Ding ding ding! OP, listen to this person, they know what they're talking about!
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Old Nov 4, 2012, 11:30 PM   #18
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basically the op has f'd up. he needs to a find a friend with a new mac mini that has the same operating system i.e. a 2.3 quad if it is a 2.3 quad or a 2.5 duo if it is a 2.5 duo.

he could also swap the oem drive back erased and return it. a lie.

he could go to an apple store tell the truth and ask for mercy since he has voided the warranty.
Do you have anything to support this or is it just another trash post? Wiping a drive doesn't void warranties, as that is considered software. There's absolutely nothing dishonest about replacing it with the original drive. The same goes for ram. The original components are warrantied by Apple. They won't warranty your third party ram, nor should they be responsible to test it. You should stop posting overly dramatic baseless trash advice when it's as simple as putting in the original drive, then requesting help reinstalling the OS. This isn't dishonest unless he physically broke something in the process.
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Old Nov 5, 2012, 12:59 AM   #19
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Do you have anything to support this or is it just another trash post? Wiping a drive doesn't void warranties, as that is considered software. There's absolutely nothing dishonest about replacing it with the original drive. The same goes for ram. The original components are warrantied by Apple. They won't warranty your third party ram, nor should they be responsible to test it. You should stop posting overly dramatic baseless trash advice when it's as simple as putting in the original drive, then requesting help reinstalling the OS. This isn't dishonest unless he physically broke something in the process.
They're not wrong. Replacing your HD voids your warranty. It only covers RAM replacement at most.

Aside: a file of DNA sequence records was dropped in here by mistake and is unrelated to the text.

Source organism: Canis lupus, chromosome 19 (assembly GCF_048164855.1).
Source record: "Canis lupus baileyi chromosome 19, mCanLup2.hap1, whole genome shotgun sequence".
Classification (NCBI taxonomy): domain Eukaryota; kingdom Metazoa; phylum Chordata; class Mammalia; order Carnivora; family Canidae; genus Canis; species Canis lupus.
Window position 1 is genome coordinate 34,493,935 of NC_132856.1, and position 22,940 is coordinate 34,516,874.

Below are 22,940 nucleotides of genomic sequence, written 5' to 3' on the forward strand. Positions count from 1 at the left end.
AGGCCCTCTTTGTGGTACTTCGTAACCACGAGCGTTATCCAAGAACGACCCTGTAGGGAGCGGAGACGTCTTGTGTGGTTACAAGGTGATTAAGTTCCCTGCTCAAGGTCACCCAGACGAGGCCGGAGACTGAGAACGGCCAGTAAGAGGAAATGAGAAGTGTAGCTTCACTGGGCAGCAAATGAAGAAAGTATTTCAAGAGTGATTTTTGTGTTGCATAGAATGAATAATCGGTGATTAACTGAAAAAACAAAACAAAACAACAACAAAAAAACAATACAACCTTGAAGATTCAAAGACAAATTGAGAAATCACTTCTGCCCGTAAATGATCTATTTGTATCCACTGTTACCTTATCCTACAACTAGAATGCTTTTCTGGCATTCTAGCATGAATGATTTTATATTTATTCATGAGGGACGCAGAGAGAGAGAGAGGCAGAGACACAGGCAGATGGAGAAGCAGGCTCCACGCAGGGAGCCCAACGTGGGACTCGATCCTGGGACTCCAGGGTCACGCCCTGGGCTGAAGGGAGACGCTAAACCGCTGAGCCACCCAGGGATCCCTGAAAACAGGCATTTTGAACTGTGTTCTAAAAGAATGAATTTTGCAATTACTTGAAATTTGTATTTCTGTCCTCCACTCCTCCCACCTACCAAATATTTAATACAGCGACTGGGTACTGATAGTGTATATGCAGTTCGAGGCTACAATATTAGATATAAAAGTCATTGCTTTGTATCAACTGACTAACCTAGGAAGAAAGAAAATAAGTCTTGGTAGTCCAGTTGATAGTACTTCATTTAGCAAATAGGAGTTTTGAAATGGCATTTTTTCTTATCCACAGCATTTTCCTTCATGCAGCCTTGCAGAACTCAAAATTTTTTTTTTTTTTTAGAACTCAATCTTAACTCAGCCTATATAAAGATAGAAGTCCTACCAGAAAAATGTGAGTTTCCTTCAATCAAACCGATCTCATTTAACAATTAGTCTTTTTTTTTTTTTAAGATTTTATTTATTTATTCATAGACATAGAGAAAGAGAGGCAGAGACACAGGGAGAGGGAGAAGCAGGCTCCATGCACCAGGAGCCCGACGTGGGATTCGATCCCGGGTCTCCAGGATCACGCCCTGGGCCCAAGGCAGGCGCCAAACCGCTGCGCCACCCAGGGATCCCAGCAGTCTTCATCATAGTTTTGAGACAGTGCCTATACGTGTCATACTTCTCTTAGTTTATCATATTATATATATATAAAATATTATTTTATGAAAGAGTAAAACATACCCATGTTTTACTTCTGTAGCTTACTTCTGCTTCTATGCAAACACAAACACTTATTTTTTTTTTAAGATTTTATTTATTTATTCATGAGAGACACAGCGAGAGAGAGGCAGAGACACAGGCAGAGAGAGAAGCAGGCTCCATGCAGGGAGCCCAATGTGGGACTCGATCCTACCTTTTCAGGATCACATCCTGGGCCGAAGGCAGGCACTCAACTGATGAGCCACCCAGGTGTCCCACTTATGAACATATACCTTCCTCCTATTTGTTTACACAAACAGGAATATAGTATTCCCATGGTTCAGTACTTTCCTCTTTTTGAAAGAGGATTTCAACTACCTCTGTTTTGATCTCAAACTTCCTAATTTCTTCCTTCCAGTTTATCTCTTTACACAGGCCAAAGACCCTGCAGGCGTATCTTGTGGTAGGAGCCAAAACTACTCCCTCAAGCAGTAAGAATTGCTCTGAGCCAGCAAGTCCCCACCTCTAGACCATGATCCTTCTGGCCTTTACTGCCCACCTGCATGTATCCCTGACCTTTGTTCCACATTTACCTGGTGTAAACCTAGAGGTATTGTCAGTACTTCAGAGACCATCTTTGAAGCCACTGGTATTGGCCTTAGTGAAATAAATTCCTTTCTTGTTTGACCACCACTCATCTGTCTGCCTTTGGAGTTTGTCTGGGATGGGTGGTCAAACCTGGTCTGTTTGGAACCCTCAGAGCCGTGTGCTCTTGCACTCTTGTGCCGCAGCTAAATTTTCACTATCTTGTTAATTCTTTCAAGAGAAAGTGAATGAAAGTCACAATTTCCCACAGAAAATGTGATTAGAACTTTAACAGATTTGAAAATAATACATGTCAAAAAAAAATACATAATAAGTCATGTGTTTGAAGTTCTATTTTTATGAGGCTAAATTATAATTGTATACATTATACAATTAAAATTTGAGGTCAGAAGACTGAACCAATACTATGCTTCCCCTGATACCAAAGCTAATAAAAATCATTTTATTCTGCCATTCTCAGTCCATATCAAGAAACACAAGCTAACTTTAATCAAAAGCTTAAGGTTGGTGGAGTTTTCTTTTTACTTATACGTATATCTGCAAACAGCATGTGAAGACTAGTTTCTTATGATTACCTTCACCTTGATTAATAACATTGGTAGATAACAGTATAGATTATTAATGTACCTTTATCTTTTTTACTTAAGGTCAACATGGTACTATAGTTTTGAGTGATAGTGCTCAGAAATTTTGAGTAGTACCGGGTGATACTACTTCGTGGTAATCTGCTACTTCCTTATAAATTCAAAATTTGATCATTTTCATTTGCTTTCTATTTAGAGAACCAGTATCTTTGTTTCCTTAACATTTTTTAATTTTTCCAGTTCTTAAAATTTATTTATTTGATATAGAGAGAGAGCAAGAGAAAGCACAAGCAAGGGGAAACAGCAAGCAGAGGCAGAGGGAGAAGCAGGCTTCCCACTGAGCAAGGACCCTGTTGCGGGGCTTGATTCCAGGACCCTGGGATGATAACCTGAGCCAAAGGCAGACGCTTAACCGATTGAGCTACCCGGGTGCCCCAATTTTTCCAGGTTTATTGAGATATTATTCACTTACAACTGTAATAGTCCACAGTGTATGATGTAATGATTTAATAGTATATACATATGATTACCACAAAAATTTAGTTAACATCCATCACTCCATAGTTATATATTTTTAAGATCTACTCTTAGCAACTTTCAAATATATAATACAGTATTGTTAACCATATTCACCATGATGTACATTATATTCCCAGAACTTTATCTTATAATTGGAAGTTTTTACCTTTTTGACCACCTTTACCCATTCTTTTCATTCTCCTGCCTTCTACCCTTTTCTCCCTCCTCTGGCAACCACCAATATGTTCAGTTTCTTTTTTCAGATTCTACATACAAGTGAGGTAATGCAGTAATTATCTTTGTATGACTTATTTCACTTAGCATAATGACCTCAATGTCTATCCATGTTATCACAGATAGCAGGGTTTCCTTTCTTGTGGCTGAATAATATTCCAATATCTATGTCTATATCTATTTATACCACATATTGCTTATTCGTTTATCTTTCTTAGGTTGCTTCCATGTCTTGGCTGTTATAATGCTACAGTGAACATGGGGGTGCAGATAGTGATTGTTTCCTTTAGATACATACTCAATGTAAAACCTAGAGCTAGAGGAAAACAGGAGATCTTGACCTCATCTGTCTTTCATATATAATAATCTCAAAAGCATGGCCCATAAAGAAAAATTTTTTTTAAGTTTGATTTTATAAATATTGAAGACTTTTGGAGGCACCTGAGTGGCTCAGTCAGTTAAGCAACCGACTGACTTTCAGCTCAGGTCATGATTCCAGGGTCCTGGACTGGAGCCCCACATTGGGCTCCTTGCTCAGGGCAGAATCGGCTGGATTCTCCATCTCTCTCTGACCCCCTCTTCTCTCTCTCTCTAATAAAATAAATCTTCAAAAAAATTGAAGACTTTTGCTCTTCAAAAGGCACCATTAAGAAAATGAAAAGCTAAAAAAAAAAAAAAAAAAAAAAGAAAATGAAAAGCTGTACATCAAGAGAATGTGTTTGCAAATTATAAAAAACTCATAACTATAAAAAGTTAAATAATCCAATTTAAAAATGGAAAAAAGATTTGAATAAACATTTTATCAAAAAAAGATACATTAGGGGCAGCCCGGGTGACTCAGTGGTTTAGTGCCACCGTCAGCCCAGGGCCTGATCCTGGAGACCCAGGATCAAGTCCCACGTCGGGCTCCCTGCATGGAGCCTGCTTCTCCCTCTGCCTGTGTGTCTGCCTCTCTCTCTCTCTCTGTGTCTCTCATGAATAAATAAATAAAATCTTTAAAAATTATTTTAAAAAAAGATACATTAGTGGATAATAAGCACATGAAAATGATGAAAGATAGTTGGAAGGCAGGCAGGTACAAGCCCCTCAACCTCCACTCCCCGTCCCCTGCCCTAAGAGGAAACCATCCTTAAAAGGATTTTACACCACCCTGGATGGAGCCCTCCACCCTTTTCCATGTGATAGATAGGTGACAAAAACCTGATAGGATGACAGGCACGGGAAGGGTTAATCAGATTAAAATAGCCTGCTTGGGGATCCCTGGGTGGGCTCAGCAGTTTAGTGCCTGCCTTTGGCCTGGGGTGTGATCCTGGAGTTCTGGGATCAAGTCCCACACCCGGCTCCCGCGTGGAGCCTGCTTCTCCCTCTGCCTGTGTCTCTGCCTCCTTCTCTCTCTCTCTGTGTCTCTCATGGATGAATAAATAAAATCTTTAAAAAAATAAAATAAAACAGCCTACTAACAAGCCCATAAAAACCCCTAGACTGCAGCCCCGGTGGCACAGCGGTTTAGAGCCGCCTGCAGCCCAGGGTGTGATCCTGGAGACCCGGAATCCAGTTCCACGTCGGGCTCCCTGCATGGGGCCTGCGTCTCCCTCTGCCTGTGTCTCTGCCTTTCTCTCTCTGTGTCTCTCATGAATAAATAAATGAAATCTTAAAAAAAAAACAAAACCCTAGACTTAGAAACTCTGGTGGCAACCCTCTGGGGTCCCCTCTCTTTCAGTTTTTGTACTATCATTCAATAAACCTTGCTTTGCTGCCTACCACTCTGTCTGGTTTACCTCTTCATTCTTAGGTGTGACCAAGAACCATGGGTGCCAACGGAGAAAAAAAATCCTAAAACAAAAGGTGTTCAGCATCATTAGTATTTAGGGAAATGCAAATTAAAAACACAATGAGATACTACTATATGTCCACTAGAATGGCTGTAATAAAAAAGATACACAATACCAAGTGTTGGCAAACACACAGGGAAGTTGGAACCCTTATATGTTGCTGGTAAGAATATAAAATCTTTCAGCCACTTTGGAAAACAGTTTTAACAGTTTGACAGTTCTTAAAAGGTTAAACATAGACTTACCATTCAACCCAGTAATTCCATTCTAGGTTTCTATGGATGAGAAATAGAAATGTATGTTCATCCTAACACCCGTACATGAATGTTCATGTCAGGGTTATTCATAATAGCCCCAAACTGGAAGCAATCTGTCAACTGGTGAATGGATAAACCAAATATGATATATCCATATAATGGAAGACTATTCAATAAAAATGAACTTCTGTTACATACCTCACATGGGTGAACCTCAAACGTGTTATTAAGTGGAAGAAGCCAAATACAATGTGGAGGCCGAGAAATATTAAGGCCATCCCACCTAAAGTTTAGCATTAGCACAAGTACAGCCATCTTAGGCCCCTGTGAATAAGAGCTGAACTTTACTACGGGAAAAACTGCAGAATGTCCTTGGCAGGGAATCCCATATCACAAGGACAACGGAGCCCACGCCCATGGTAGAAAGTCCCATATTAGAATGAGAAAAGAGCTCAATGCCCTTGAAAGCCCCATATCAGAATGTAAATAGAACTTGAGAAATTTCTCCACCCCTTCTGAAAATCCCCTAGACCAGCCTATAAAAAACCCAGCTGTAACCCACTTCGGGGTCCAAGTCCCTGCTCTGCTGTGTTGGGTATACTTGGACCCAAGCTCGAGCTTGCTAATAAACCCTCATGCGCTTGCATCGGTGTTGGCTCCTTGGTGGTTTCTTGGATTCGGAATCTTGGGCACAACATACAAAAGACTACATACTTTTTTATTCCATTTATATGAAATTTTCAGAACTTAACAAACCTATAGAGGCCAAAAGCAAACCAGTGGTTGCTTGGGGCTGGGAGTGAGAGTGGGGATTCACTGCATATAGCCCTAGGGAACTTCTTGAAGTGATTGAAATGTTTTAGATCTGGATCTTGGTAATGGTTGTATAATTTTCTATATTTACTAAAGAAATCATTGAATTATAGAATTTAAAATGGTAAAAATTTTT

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Old Nov 5, 2012, 01:13 AM   #20
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They're not wrong. Replacing your HD voids your warranty. It only covers RAM replacement at most.
I'm not sure when that changed, although I did dig it up in one of their pdfs. The attitude of that post was still asinine, as it suggests he is somehow cheating Apple by putting the drive back in place.

Just for reference, here is what I located. I hate policies like that. The drive is the thing that should be replaceable given that it's the most failure prone thing in the machine. I'd never tell someone to take a drive several years old out of a machine for their new one. That older drive should be close to retirement at this point, but it isn't scamming Apple. We aren't talking about an attempt to conceal water damage.

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Do Not Make Repairs Yourself
Your Mac mini doesnít have any user-serviceable parts,
except for memory. Do not attempt to replace or repair any
other components inside your Mac mini. If your Mac mini
needs service, consult an Apple Authorized Service Provider
or Apple.
WARNING: Making adjustments or performing
procedures other than replacing memory may result in
hazardous radiation exposure.
If you install items other than memory, you risk damaging
your equipment, and such damage isnít covered by the
limited warranty on your Mac mini.
WARNING: Never push objects of any kind into this
product through the ventilation openings in the case.
Doing so may be dangerous and damage your computer.
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Old Nov 5, 2012, 01:19 AM   #21
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I'm not sure when that changed, although I did dig it up in one of their pdfs.
It never changed. Though you might be mistaking that for the policy on non-retina Unibody MacBook Pros which states that you can replace the RAM and/or the hard drive without voiding AppleCare on the rest of the computer.

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The attitude of that post was still asinine, as it suggests he is somehow cheating Apple by putting the drive back in place.
Agreed. Though, he's not cheating Apple. However, Apple's policy is that if they can see that you tampered with it, they will deny you complimentary service as you were not supposed to tamper with it and (by their logic) you tampering with it is to blame for the problems you are having.